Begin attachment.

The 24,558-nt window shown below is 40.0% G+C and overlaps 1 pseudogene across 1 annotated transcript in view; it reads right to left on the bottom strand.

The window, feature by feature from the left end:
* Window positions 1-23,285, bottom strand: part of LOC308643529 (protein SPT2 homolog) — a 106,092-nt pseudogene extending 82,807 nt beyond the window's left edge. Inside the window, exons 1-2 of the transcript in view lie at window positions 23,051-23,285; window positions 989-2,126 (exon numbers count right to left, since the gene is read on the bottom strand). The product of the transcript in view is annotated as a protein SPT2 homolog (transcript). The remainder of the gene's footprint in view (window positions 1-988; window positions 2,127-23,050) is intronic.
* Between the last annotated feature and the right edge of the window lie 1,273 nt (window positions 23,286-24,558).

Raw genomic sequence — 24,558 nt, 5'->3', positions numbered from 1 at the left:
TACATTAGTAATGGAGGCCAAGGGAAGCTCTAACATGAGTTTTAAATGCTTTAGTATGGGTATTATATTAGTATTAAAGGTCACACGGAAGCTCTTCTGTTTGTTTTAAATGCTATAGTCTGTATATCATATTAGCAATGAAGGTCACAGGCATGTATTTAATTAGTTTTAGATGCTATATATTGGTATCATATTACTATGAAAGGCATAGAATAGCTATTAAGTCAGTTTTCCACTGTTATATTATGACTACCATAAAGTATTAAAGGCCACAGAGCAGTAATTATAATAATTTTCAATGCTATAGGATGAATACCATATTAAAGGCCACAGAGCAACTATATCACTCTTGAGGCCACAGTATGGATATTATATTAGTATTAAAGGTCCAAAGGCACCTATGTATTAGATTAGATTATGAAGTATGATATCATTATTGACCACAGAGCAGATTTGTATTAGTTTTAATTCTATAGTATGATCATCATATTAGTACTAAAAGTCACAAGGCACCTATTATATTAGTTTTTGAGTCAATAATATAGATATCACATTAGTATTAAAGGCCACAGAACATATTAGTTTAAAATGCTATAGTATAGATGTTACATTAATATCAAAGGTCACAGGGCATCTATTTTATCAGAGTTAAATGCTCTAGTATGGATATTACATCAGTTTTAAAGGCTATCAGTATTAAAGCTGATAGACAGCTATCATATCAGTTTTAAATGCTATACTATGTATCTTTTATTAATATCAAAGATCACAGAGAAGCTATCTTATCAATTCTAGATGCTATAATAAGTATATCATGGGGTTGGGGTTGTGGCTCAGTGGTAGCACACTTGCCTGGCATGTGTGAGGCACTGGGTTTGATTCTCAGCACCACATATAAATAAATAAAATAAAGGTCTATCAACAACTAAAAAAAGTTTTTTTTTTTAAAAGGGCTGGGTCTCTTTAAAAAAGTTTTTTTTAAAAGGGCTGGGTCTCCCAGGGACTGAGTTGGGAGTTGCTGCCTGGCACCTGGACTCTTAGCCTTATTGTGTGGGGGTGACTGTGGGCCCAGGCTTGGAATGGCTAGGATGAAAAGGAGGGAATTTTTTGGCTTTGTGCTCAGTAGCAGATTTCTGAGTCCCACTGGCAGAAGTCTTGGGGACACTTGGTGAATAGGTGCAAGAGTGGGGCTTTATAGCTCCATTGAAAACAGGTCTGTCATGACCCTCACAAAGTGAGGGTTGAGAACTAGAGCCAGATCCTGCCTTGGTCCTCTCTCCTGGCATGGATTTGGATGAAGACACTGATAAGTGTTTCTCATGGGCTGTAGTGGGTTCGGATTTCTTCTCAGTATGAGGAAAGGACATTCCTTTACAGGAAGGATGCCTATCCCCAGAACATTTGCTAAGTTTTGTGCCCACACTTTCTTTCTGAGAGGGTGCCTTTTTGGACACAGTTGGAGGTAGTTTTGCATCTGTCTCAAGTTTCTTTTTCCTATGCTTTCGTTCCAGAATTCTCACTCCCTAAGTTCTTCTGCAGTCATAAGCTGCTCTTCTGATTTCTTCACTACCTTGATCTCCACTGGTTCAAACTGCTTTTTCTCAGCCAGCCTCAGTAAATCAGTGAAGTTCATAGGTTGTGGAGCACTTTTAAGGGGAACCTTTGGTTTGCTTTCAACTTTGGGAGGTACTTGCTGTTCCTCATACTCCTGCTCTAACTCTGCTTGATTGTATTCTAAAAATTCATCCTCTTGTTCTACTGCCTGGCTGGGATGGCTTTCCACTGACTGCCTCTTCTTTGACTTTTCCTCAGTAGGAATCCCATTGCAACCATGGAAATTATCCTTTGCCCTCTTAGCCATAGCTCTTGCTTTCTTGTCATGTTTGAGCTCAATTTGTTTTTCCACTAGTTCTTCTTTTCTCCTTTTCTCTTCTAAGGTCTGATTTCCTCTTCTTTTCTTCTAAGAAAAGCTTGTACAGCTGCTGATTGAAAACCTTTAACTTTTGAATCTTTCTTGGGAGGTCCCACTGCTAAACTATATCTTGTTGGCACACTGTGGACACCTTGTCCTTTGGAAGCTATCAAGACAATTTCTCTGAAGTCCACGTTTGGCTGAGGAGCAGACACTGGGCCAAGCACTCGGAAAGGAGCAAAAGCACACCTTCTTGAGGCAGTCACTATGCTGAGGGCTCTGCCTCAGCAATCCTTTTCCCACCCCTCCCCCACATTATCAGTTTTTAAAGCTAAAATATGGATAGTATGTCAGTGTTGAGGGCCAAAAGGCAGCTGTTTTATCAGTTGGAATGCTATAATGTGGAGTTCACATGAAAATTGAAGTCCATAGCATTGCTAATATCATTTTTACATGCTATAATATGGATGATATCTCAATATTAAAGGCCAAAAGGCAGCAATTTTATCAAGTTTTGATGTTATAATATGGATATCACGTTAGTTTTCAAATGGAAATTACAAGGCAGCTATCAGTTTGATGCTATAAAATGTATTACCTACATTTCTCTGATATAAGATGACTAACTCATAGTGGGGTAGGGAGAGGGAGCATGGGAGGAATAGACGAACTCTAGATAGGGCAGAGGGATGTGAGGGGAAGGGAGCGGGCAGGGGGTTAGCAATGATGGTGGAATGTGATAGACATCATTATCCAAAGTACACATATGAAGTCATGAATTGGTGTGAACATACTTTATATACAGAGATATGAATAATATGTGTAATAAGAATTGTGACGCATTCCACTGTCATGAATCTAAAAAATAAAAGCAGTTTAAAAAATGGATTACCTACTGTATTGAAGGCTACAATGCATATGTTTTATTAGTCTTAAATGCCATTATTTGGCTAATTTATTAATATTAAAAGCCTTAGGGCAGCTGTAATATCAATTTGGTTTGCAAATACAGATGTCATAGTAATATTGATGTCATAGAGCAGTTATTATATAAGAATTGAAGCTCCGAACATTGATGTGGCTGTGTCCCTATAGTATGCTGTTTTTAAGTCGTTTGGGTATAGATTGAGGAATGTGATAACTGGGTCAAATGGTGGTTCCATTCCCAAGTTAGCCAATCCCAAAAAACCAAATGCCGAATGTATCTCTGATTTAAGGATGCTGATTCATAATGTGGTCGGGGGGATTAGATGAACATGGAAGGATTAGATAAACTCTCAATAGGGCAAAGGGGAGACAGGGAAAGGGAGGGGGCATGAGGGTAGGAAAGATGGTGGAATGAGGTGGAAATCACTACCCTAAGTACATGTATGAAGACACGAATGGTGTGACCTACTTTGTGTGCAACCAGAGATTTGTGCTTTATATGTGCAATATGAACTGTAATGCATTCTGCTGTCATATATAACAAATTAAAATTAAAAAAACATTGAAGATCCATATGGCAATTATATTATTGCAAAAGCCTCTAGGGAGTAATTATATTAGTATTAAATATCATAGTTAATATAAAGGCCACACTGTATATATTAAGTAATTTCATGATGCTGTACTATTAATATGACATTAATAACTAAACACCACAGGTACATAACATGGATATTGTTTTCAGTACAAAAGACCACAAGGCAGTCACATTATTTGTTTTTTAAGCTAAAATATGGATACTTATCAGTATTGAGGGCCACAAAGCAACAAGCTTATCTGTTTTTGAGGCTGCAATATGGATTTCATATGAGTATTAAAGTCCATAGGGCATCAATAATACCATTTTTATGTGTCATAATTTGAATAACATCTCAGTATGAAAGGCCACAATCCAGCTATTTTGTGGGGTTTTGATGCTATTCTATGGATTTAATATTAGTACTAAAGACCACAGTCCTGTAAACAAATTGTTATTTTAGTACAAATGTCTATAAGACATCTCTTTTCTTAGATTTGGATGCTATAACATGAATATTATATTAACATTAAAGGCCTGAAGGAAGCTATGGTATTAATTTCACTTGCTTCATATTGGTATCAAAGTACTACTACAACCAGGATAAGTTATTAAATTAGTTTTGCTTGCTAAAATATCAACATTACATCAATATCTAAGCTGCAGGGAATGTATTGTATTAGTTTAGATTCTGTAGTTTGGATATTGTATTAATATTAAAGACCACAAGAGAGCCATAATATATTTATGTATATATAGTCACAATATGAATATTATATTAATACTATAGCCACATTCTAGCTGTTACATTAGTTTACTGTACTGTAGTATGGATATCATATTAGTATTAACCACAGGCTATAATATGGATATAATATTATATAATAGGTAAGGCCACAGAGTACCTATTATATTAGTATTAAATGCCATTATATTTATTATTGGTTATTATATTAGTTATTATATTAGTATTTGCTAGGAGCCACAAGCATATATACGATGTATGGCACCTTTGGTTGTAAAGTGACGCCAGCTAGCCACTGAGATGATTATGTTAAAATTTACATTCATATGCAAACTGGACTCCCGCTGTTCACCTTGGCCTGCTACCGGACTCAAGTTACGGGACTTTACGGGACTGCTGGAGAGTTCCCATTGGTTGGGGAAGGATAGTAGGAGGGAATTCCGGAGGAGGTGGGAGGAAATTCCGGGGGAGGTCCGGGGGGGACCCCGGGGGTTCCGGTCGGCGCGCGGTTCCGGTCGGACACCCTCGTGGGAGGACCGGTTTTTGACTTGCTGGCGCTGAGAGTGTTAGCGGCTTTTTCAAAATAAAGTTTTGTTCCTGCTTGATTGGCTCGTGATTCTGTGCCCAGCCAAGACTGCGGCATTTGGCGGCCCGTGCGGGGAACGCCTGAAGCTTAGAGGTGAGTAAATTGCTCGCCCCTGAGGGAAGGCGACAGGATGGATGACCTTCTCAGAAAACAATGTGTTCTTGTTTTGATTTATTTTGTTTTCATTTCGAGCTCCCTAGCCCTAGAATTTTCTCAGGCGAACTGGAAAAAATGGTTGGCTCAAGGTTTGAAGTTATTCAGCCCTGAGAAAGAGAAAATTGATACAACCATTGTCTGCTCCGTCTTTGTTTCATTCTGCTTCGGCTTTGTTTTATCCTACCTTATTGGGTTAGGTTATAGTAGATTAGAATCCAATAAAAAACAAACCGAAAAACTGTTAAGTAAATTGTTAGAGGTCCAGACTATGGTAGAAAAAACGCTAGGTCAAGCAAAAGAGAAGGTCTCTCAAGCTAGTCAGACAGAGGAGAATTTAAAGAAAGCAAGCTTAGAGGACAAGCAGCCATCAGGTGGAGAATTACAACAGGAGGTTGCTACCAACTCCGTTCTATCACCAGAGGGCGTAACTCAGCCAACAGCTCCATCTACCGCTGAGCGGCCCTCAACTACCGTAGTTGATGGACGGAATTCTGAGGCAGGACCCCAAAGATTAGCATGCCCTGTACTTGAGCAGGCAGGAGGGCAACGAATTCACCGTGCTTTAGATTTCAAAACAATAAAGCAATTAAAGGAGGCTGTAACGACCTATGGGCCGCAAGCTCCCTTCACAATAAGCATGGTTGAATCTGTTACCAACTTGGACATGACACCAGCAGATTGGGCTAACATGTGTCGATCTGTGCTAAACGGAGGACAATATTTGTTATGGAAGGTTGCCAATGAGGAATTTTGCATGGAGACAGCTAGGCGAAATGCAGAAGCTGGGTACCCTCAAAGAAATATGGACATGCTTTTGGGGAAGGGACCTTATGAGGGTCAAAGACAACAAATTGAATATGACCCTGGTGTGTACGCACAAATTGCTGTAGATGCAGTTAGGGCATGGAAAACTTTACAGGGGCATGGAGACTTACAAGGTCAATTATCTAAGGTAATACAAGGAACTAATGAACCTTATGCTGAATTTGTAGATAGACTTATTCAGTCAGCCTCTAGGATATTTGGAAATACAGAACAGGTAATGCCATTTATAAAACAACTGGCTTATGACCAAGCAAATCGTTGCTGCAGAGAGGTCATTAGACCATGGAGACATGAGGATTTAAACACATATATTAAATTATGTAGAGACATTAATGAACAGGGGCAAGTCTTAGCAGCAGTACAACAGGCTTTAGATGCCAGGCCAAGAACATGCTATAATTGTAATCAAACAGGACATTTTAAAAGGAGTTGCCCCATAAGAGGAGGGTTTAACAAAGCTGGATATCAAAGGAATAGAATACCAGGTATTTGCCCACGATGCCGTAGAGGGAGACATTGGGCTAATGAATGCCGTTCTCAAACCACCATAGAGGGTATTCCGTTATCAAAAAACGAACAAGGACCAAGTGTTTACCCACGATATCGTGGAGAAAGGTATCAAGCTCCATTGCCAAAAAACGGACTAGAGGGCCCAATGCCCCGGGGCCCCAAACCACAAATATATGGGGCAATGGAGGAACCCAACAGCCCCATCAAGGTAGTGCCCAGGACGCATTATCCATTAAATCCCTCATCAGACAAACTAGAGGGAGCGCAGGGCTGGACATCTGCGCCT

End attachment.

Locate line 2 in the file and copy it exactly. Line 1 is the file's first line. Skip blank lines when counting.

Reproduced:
The window, feature by feature from the left end: